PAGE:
Taking their name from a poem written by Emily Dickinson, there is nothing out of date about Hamilton rock band Thought Beneath Film, who perform tonight at 10 p.m. at Moncton’s Plan B. Lounge on St. George Street.
The songs featured on Detours are pop anthems in waiting. It is hard to not envision any one of the five tracks on their debut EP Detours not being an instant radio smash. Owing as much to the pop-punk sensibilities of Blink 182 as they owe the more distinct pop influence of The Beatles, Thought Beneath Film bring a myriad of influences to the table on Detours. Seeing how the band is comprised of Hamilton music scene veterans, experienced touring musicians and recording engineers, it should be little surprise that this is a band who knows exactly how to go about getting what they want.
Arriving at the release of their newest CD Detours hasn’t been an easy nor a flawless process for Thought Beneath Film. In fact, there is probably a very good reason why their debut EP is called Detours although had they named the EP Perseverance, that also would have been completely acceptable.
“We have been playing together for approximately two years now but hadn’t always been the most active,” vocalist-guitarist Brent Wirth says from his Toronto-area home.
“In those two years, we went through a fair amount of band members in efforts to find a solid lineup of guys that we knew shared the same commitment and vision for the band that Brian and I did,” referring to his brother who also plays in the band.
Asked for the exact amount of people who have come and gone from the ranks of Thought Beneath Film, Wirth laughs and simply admits that it was a “huge number” but clarifies by saying that many of these people were not confirmed members of the band but rather many who the group was trying out in efforts to see if the much needed components of chemistry and dedication were present.
“When I say there were a lot of people who exited the band, it is not as though we held a big audition and people came and left all day long or anything like that,” he says. “Brian and I were very fortunate in the respect that we had a lot of musical connections that allowed us to try playing with a lot more people than we might have been able to otherwise.
“When it comes down to it though, there is a lot of variables that go much beyond whether someone is a good player. You have to consider if the person’s style is what you’re after, whether they will be as committed to the band as what we are asking of them. There are a lot of people that like the idea of being a part of a band but don’t want to take the plunge, so to speak. We wanted to find band members that, when the opportunity to tour comes up, they are right there alongside of us. A lot of financial and emotional aspects can come to the surface in those circumstances and it is really then that you see their engagement.”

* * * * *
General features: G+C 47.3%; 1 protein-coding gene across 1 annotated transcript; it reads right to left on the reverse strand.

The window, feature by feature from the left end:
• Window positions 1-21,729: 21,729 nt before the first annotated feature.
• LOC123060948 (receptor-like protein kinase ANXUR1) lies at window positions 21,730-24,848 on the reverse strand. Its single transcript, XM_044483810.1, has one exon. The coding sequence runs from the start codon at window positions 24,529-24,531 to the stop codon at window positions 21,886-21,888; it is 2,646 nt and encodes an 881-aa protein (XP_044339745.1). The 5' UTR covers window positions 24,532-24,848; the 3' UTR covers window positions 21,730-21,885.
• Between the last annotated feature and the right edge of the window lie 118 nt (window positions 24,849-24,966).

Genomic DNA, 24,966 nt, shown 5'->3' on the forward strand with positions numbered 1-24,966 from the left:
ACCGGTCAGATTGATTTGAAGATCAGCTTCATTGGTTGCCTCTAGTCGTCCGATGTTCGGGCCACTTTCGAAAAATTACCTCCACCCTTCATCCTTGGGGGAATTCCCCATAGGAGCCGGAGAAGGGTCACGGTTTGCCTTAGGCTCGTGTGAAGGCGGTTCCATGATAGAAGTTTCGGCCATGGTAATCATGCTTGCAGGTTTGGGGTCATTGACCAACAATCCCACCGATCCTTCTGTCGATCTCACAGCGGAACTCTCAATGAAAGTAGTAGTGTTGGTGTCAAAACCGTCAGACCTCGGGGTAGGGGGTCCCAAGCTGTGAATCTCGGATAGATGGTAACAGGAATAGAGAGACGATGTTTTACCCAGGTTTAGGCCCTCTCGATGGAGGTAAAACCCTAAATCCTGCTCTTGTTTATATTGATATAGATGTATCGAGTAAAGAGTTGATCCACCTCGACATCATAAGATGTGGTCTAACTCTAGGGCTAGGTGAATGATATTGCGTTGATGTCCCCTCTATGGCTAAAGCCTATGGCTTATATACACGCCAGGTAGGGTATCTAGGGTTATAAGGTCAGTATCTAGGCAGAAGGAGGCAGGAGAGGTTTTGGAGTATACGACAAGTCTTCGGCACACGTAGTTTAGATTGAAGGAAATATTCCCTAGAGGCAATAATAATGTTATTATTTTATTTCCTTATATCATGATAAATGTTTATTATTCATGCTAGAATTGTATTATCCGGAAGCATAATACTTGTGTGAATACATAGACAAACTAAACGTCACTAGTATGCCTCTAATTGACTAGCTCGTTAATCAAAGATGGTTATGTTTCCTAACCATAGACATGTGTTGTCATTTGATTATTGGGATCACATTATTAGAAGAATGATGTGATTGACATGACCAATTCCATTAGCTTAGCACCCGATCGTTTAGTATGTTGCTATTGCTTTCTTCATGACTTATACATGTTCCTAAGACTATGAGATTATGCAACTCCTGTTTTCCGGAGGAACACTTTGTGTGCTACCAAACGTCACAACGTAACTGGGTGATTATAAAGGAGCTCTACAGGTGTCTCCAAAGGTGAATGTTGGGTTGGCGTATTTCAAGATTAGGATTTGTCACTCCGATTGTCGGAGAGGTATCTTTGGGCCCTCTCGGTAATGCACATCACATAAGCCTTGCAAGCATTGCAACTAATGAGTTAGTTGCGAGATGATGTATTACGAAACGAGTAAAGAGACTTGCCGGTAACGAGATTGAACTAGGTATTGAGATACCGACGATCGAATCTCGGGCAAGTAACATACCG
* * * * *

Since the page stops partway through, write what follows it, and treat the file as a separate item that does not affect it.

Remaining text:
Once the lineup of the Wirth siblings, David Lindsay, C.J. Ricottone and Matt Foster was solidified, the band set about making Detours. The band’s dedication to ensuring that their finished product reflected exactly what they wanted saw the band re-record Detours twice while they remixed the EP a whopping three times. Wirth explains the rationale behind continually going back to the drawing board as not wanting to settle for anything less than perfection.
“We wanted the finished product to sound exactly as we envisioned it,” Wirth explains. “When you’re recording, especially in production of the sound of drums or the guitars, if there is something that you’re not entirely happy with, those things tend to stick out. Then we would arrive at the mixing stage of the record and were already unhappy with it, so it made sense to go back and make things right.”
Of course, no band can put all their eggs into the recording basket alone. The mixing phase of the record, where all of the recorded sounds are brought together, is, some might argue, the most important part of making a record. After having tried out two different mix engineers, Thought Beneath Film enlisted the services of Tom Lord-Alge, a Grammy Award winning producer and mixer who has worked on records by Blink 182, Sum 41, Hedley, and The Wallflowers.
“Each of the engineers we worked with was good in their own right. Having worked with a few different engineers also gave us different perspectives on how the songs could sound,” Wirth says. “I think Tom Lord-Alge brought the best of everything to the table and found that elusive middle ground that we weren’t necessarily able to find with the prior two mix engineers. Tom was really able to zero in getting a sound that was polished but still a little rough and dirty.”
Working with Lord-Alge has been a bit of a double-edged sword, Wirth says. He says that for every person that may be inclined to listen to Detours because of Lord-Alge’s involvement, he says that others have given the band a less than enthusiastic response to having worked with such a big name.
“At the end of the day, this is a record that we made in our basement,” Wirth affirms. “It was about as do-it-yourself as you can get but some people seem to be missing that point, choosing to focus on the Tom Lord-Alge connection instead. The fact of the matter is we were responsible for the creative decisions and how the tracks were written back when we were making the record in our basement.
“It should always be about the music. I would never deny the fact that we are looking to write catchy songs. I think it is completely natural for us to harness aspects of our influences and try to redefine them in a modern kind of way.”
Article published in August 27, 2012 edition of the Times & Transcript